This symposium was opened by Prof Shigeto Yamawaki from Japan, who reviewed the involvement of CINP in this important area. CINP, he explained, has been at the forefront of proposals for Public–Private Partnerships (PPPs) for several years. Think tanks were convened to discuss PPPs in 2012 and 2013, with action points published in 2015. These aimed to stimulate and motivate new CNS drug development through collaborations between academia and industry. Initiatives were first developed in the USA and Europe. In Europe, this is exemplified by the Innovative Medicines Initiative, in which academics are collaborating with European Federation of Pharmaceutical Industries and Associations, with financial support from the EU.
To promote a PPP initiative in Asia, the CINP CNS Drug Innovation Summit was held in Tokyo in 2015. This resulted in the establishment of a task force by the Japanese Society of Neuropsychopharmacology. This partnership of government, academia and industry has formed working groups based around the development of imaging biomarkers, biological stratification and diagnosis of mental disorders, a database for clinical trials and research data, and genome and epigenome markers for drug development.
Such a collaboration was discussed by Prof Tetsuya Suhara from Japan. Recently, the National Institute for Quantum and Science and Technology in Japan developed an alliance, based on the concept of PPPs. The aim of this working group was to develop biomarkers in the precompetitive environment. This process needed to respond both to the requirements for sharing of information and research, but also address industry concerns. Therefore, the development of policies (e.g. for the handling of intellectual property, confidential information, and the licensing of biomarkers), standard procedures and contracting constituted a significant piece of work in the setting up of this alliance. Nevertheless, this sharing of information, of research expertise and of libraries of compounds, has led to the development of new imaging biomarkers and their rapid in vitro and in vivo testing. It is anticipated that this type of collaborative work will facilitate the clarification of pathophysiological mechanisms in order to better understand and articulate disease modelling.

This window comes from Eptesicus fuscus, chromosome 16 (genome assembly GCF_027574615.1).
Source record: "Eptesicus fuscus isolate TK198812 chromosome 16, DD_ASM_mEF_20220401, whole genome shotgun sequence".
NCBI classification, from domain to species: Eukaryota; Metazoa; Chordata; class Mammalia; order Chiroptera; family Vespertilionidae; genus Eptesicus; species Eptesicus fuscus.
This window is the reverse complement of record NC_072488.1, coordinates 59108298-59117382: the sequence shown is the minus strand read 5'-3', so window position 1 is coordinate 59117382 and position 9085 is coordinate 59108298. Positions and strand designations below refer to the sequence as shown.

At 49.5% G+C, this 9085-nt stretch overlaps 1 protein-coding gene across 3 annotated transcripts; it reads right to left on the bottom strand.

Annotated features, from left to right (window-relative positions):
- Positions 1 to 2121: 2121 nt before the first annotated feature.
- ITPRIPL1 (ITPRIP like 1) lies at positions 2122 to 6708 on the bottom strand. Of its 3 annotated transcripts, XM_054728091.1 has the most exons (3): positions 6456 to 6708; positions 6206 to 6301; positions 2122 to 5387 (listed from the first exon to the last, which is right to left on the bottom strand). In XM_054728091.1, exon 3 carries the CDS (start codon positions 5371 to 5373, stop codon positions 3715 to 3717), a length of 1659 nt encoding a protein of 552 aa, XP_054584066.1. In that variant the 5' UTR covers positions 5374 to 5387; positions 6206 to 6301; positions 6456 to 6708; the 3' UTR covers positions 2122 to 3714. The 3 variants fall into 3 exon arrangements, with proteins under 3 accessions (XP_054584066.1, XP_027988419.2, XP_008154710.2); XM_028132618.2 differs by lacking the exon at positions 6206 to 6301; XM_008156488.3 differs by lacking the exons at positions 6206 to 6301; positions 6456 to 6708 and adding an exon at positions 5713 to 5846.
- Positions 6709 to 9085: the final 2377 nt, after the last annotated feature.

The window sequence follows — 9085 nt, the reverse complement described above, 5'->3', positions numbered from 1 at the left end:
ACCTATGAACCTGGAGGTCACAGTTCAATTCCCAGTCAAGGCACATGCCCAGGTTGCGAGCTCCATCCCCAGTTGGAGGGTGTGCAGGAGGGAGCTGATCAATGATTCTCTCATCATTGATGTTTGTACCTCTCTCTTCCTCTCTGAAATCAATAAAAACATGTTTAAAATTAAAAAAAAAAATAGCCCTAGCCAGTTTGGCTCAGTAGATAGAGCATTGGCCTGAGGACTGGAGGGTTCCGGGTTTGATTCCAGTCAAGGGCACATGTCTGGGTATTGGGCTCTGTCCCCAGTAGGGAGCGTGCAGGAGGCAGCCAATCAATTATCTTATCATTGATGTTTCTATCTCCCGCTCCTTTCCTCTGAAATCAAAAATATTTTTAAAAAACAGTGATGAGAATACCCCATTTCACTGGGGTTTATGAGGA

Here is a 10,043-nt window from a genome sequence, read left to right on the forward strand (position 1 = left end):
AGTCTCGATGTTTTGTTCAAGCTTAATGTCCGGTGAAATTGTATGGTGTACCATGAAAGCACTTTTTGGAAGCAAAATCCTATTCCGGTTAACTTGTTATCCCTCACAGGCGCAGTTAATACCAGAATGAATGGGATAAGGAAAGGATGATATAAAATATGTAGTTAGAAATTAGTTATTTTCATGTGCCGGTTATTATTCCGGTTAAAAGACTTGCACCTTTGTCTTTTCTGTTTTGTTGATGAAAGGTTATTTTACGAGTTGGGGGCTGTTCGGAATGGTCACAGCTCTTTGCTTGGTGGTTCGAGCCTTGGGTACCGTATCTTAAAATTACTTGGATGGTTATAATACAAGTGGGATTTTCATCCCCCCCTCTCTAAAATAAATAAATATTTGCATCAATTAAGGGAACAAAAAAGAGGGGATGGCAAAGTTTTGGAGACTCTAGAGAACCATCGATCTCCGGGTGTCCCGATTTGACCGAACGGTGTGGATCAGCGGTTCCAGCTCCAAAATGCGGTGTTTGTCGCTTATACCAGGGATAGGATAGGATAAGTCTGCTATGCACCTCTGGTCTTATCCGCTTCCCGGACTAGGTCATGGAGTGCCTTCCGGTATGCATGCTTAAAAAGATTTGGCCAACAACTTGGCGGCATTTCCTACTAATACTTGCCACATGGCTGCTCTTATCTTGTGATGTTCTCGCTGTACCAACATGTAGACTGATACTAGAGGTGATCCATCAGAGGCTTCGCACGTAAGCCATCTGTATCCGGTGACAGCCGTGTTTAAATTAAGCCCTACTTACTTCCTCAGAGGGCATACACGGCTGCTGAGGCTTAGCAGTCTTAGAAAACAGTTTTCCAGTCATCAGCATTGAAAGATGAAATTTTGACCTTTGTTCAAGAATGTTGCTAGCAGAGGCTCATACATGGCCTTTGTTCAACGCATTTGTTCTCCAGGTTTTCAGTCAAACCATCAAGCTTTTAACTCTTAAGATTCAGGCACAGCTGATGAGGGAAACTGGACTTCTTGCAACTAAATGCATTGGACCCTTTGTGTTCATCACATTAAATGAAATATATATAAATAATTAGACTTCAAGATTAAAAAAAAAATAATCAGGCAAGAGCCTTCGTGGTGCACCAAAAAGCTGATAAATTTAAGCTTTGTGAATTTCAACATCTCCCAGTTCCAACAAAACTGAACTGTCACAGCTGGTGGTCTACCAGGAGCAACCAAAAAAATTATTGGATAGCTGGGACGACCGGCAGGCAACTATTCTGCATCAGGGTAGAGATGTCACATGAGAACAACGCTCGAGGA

Sharing of facilities, of research expertise and of libraries of compounds, has led to the development of new imaging biomarkers
Professor Christer Halldin from Sweden reported on the development of new PET radioligands through collaborations between the center at the Karolinska Institute and industry collaborators. The PET center at Karolinska is one of the world’s oldest, with nearly 35 years of research experience behind it. Such consolidated expertise provides a ‘one-stop shop’, where radioligands can be developed and synthesized, then tested across the spectrum from in vitro models through to human subjects.
Working in tandem with industry, these radioligands can be evaluated using PET techniques to better identify potential candidates for further development. Radioligand marking of drugs themselves can be used to check that the drug does indeed enter the brain in large enough concentrations to have an effect. They can also evaluate drug binding to its target molecule, and investigate the relationship between drug dose, plasma concentration and receptor occupancy in the brain. Such research has led to the development and validation of PET markers for several neuromediator targets.
Several new PET markers for neuromediators have been identified through collaboration between academia and industry
Finally, Prof Johannes Tauscher stated his opinion that PPPs to develop new biomarkers are an extremely good fit for both industry and academia. Biomarkers are used for critical decision-making in drug discovery and development. However, the markers themselves are usually of little commercial value. They, therefore, provide an opportunity for sharing of these compounds across industry and academia. This prevents duplication of effort in developing such markers, and allows them to be used widely, validated and accepted by the public and regulators in the investigation of diseases and testing of candidate drugs. This open, non-confidential development of markers and collaboration between researchers may be particularly useful when evaluating biomarkers with a broad application – for example markers of the final common pathway for disease progression. The advantages of advancing basic research and promoting investigation of the pathophysiology of CNS disorders offsets the potential costs of making available biomarkers, and not protecting the confidentiality of such new molecules within a single company.
For more on the Innovative Medicines Initiative in the EU, please see https://www.imi.europa.eu/